After scratching our heads a while and contemplating disassembling the generator box (probably a four-plus hour project, not to mention that we'd have to drill out perhaps 30 rivets that we could not then replace), I was finally able to coax the duct onto the lip by levering it from the inside, using a pry bar and a block of wood. It's not really where it should be, since I was only able to get maybe 1/8" of lap, but there is no longer a gap and I was able to secure it in that position with the band clamp. With any luck, it will hold that way until we return to Infinity in July, where I can have them remove part of the hush box ducting so we can do this right.

We arrived at the NAPA store in Lompoc right around 5pm, having spent a good couple hours in Morro Bay doing laundry (and tracking down the filter on the phone, with help from the internet). We picked up the filter and three gallons of 40-weight oil, which is hard to come by in retail stores, and continued south, thankful that we now have some extra daylight to work with.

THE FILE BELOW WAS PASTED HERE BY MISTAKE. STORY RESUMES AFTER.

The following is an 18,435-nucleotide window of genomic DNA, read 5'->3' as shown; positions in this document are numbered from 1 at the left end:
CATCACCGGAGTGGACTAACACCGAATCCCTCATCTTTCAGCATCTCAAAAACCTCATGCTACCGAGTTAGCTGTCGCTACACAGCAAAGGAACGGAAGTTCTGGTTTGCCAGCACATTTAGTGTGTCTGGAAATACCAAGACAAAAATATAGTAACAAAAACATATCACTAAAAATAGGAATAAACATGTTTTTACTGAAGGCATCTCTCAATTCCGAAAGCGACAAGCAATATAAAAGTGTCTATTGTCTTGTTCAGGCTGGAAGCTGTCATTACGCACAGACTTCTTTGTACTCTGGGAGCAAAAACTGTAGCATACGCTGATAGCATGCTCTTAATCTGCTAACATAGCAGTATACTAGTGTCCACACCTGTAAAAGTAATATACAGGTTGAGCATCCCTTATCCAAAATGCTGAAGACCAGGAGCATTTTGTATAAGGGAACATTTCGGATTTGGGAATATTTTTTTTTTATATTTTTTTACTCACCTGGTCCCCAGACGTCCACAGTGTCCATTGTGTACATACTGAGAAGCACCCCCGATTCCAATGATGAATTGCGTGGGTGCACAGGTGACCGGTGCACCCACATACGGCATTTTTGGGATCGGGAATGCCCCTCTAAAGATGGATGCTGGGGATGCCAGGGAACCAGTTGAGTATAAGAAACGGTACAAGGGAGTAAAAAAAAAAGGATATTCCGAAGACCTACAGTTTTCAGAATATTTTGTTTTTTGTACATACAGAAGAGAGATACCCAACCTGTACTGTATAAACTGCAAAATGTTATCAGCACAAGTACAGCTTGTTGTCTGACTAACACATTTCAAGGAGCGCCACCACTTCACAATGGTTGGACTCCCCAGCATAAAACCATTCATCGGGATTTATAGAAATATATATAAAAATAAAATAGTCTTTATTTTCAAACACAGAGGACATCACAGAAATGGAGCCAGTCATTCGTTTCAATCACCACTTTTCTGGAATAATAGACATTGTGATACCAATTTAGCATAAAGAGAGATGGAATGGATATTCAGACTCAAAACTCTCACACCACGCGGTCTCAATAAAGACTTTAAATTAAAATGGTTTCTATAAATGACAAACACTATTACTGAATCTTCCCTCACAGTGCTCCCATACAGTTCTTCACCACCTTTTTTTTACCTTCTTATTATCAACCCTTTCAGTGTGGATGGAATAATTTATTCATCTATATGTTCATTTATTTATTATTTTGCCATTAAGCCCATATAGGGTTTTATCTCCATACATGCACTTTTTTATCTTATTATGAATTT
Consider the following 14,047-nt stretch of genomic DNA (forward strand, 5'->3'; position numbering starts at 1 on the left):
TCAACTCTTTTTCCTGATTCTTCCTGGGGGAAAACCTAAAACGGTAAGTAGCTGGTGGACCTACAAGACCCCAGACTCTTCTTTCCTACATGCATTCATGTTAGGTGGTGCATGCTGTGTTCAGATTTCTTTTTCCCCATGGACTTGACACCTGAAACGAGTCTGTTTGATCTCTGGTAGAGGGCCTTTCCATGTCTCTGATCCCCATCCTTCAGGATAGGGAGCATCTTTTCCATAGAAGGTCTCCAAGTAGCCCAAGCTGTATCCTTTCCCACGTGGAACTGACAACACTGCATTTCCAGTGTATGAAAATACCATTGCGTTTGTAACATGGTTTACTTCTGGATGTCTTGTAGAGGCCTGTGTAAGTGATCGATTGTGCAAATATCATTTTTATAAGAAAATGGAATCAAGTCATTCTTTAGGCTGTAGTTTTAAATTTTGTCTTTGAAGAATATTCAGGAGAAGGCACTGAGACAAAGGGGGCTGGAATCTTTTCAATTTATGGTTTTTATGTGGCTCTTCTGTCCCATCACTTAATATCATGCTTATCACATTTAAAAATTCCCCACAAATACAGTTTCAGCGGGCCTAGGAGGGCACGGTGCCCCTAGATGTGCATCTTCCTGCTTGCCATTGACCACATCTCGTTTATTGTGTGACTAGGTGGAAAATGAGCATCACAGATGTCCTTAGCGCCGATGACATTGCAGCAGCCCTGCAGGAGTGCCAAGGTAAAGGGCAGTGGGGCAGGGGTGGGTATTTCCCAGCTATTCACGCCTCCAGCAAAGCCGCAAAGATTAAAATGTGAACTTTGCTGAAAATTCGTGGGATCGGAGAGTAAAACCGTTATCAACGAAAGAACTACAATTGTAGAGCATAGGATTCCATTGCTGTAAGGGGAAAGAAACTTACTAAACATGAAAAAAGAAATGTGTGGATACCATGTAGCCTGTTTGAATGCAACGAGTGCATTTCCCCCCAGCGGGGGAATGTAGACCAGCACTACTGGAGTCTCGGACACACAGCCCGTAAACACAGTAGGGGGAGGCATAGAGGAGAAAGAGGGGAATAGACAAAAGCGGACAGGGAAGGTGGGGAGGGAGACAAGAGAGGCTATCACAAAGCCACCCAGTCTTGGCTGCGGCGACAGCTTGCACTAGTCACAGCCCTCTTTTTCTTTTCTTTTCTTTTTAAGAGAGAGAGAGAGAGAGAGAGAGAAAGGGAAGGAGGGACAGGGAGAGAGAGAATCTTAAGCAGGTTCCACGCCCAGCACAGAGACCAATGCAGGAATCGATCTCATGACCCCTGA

That extra light came in handy, as the first park we had set our sights on, Gaviota State Park, was closed entirely, due to flooding. The next park south, Refugio Beach, was full, mostly owing to the fact that many of its sites were also closed due to flooding. We were almost out of daylight by the time we reached El Capitan State Park, just south of Refugio. Lots of low-hanging trees in this park, so we made our way through the site loops very slowly. Early in the process, we ran into the campground host, who, after catching sight of Odyssey, directed us to a set of wide-open, unobstructed, and completely unoccupied sites in what is normally designated a group camp area. It turned out to be a picture-perfect spot, in full view of the ocean, and with the closest other campers across a ravine. We had the whole group area to ourselves until we turned in for the night, though there was another rig across the parking lot when we awoke. We would not otherwise have felt at liberty to park in the group area, so we were fortunate to have encountered the host.